The Roman Mistress: Ancient and Modern RepresentationsPaperback
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- Publisher: Oxford University Press
- Format: Paperback | 464 pages
- Dimensions: 138mm x 214mm x 24mm | 558g
- Publication date: 7 December 2007
- Publication City/Country: Oxford
- ISBN 10: 0199228337
- ISBN 13: 9780199228331
- Edition statement: Revised ed.
- Illustrations note: 32 in-text illustrations
- Sales rank: 849,304
From Latin love poetry's dominating and enslaving beloveds, to modern popular culture's infamous Cleopatras and Messalinas, representations of the Roman mistress (or the mistress of Romans) have brought into question both ancient and modern genders and political systems. The Roman Mistress explores representations of transgressive women in Latin love poetry and British television drama, in Roman historiography and nineteenth-century Italian anthropology, on classical coinage and college websites, as poetic metaphor and in the Hollywood star system. In a highly accessible style, the book makes an important and original contribution simultaneously to feminist scholarship on antiquity, the classical tradition, and cultural studies.
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Maria Wyke is Senior Lecturer in Classics at the University of Reading.
"Wyke's essays...powerfully demonstrated the artificiality of the elegiac world, its women in particular. Wyke's key insight about love elegy is that...the elegiac woman has everything to do with the construction of a provocative male persona, and very little to do with women per se."--TimesLiterary Supplement"The material that Wyke has unearthed...is an extraordinary mixture of kitsch, glamour and classically inspired wit."--Mary Beard, London Review of Books"It is impossible to represent the complexity and subtleties of Wyke's arguments in a short review, and that is the reason to read her book.... The Roman Mistress is a useful read for anyone who wishes to understand the feminist perspective on Roman elegy.... Wyke's book is essential reading for those who wish to learn how the Classics have been adapted for twentieth and twenty-first century audiences."--New England Classical Journal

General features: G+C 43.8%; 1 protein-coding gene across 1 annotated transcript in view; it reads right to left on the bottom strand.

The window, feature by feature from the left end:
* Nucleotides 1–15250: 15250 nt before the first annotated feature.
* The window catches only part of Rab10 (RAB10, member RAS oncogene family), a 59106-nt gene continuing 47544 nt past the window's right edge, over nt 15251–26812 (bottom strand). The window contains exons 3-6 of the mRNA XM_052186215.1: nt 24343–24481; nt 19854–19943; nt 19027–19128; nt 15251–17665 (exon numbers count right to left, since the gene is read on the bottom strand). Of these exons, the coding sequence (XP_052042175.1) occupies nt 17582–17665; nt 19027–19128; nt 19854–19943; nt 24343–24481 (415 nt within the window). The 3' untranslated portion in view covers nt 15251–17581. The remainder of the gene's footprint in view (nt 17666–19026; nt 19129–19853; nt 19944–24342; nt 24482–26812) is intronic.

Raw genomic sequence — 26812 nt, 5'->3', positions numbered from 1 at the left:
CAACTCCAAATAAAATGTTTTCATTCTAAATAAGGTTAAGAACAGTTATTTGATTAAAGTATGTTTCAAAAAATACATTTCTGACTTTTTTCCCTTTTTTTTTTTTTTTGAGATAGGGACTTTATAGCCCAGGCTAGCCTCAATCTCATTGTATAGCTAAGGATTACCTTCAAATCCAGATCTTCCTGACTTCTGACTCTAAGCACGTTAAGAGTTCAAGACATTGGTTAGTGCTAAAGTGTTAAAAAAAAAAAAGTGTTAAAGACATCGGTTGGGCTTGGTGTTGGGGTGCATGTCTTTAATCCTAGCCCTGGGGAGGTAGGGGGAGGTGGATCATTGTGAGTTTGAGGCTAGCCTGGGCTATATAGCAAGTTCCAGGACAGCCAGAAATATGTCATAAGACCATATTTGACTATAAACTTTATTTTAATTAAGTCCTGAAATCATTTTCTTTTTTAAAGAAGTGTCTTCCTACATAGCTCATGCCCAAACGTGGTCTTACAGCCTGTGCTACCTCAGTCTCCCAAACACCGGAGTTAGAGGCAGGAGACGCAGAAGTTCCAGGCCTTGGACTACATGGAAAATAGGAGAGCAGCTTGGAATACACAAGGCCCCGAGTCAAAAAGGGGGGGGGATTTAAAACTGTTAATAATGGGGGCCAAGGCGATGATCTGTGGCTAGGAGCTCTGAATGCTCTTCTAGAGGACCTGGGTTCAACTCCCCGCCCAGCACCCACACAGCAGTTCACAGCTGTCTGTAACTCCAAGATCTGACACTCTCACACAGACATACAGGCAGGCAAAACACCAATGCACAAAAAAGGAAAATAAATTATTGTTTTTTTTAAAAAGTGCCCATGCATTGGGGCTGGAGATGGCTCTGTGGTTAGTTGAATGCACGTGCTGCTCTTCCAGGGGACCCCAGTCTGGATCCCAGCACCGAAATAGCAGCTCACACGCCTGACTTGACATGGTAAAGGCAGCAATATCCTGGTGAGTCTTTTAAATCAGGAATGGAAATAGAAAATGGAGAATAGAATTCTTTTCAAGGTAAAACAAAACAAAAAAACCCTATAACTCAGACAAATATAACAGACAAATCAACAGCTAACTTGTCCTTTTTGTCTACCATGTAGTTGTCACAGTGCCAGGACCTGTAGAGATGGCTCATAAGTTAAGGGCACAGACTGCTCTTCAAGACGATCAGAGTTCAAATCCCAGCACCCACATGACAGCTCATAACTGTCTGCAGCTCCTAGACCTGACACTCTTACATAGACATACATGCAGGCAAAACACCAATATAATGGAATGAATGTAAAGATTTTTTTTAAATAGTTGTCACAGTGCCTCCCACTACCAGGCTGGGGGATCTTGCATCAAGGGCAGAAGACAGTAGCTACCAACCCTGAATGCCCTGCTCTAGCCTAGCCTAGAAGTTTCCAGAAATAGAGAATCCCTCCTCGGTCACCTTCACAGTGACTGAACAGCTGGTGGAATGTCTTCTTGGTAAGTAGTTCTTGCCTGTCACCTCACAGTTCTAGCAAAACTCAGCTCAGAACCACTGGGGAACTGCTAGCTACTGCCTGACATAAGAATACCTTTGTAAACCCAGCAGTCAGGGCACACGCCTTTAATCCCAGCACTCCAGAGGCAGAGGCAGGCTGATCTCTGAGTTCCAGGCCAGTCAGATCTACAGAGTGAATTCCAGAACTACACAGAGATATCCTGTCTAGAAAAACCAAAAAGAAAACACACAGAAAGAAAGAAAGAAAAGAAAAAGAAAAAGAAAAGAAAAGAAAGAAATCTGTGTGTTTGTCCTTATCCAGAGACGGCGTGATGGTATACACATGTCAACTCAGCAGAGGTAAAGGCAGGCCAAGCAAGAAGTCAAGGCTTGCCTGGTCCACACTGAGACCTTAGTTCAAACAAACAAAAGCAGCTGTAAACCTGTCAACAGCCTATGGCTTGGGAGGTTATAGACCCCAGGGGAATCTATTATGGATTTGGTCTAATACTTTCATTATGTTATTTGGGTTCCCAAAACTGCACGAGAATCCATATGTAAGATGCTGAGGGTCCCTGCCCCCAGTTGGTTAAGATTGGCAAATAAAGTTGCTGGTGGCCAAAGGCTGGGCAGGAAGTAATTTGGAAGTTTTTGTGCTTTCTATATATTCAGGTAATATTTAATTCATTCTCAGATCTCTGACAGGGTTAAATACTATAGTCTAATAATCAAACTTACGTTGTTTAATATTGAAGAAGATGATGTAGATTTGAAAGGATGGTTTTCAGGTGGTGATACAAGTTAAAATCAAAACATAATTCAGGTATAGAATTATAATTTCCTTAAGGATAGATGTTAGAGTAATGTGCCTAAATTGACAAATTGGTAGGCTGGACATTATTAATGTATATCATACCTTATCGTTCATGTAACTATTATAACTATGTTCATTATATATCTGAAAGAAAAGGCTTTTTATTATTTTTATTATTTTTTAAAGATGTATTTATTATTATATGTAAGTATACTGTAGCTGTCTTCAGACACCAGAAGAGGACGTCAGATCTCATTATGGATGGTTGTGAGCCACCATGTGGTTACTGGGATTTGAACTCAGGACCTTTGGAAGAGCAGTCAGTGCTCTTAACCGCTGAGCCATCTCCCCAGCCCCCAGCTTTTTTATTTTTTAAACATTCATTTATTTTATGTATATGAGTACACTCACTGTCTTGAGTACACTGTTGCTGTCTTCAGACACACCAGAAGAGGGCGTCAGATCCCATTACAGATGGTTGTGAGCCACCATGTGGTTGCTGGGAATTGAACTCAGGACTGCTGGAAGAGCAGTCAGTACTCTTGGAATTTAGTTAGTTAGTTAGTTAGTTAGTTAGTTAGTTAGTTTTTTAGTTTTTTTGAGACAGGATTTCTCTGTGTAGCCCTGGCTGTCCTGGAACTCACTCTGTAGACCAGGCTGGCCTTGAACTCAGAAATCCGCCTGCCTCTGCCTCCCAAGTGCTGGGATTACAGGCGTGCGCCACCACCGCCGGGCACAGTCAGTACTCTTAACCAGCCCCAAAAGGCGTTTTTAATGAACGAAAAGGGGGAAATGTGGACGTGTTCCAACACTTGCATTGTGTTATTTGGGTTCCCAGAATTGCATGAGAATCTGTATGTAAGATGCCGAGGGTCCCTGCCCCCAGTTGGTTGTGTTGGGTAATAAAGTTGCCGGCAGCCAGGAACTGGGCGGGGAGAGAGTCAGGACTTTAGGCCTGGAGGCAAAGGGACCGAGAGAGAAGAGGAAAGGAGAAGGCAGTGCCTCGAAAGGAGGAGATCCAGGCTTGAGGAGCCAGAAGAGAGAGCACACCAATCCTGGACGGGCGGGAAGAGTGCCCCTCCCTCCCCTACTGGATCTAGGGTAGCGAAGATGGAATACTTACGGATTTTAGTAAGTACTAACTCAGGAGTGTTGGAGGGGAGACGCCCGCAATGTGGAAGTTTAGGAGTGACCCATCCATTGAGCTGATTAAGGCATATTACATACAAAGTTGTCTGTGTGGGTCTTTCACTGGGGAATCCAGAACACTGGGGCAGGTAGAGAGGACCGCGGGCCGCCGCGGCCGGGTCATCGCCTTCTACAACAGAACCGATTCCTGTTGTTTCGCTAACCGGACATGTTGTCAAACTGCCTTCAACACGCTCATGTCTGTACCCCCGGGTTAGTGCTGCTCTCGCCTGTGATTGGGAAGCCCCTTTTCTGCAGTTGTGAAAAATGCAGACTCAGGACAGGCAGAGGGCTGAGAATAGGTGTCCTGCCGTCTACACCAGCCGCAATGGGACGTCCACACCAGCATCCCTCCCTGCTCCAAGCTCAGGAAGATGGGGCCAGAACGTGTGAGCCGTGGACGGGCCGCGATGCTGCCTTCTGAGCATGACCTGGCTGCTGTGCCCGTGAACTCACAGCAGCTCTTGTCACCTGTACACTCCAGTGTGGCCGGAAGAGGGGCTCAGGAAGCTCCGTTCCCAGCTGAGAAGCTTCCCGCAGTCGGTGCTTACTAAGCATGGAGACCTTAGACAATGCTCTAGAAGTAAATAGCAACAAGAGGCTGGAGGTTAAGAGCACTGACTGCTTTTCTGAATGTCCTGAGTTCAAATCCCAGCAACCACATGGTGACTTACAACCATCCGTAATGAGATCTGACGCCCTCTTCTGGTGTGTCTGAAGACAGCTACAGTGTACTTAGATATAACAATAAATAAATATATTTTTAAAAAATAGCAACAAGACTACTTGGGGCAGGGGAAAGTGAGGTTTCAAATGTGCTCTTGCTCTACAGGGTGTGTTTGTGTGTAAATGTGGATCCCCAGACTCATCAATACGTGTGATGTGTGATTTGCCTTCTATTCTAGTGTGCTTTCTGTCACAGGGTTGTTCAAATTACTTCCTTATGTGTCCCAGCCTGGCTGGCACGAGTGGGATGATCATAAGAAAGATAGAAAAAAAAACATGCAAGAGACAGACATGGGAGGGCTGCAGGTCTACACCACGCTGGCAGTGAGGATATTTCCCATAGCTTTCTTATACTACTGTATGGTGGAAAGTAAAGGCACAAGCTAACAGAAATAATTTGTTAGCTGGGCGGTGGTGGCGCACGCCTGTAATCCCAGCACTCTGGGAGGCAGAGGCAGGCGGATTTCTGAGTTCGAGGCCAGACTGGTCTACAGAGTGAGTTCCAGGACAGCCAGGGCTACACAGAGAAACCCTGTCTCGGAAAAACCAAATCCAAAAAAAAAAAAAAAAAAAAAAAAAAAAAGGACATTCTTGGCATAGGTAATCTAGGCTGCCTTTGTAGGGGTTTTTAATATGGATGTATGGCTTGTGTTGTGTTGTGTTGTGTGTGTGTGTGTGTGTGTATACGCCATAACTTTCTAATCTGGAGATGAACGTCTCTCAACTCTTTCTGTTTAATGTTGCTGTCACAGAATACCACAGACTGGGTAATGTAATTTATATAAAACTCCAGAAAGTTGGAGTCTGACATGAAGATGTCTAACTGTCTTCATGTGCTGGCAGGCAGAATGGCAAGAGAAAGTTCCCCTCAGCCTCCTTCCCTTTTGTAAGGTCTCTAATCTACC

Table of contents
Introduction ; I. LOVE POETRY ; 1. Mistress and Metaphor in Augustan Elegy ; 2. Written Women: Propertius' scripta puella (2. 10-13) ; 3. The Elegiac Woman at Rome: Propertius Book 4 ; 4. Reading Female Flesh: Ovid Amores 3. 1 ; 5. Taking the Woman's Part: Gender and Scholarship on Love Elegy ; II. RECEPTION ; 6. Meretrix regina: Augustan Cleopatras ; 7. Oriental Vamp; Cleopatra 1910s ; 8. Glamour Girl: Cleopatra 1930s-1960s ; 9. Meretrix Augusta: Messalina 1870s-1920s ; 10. Suburban Feminist: Messalina 1930s-1970s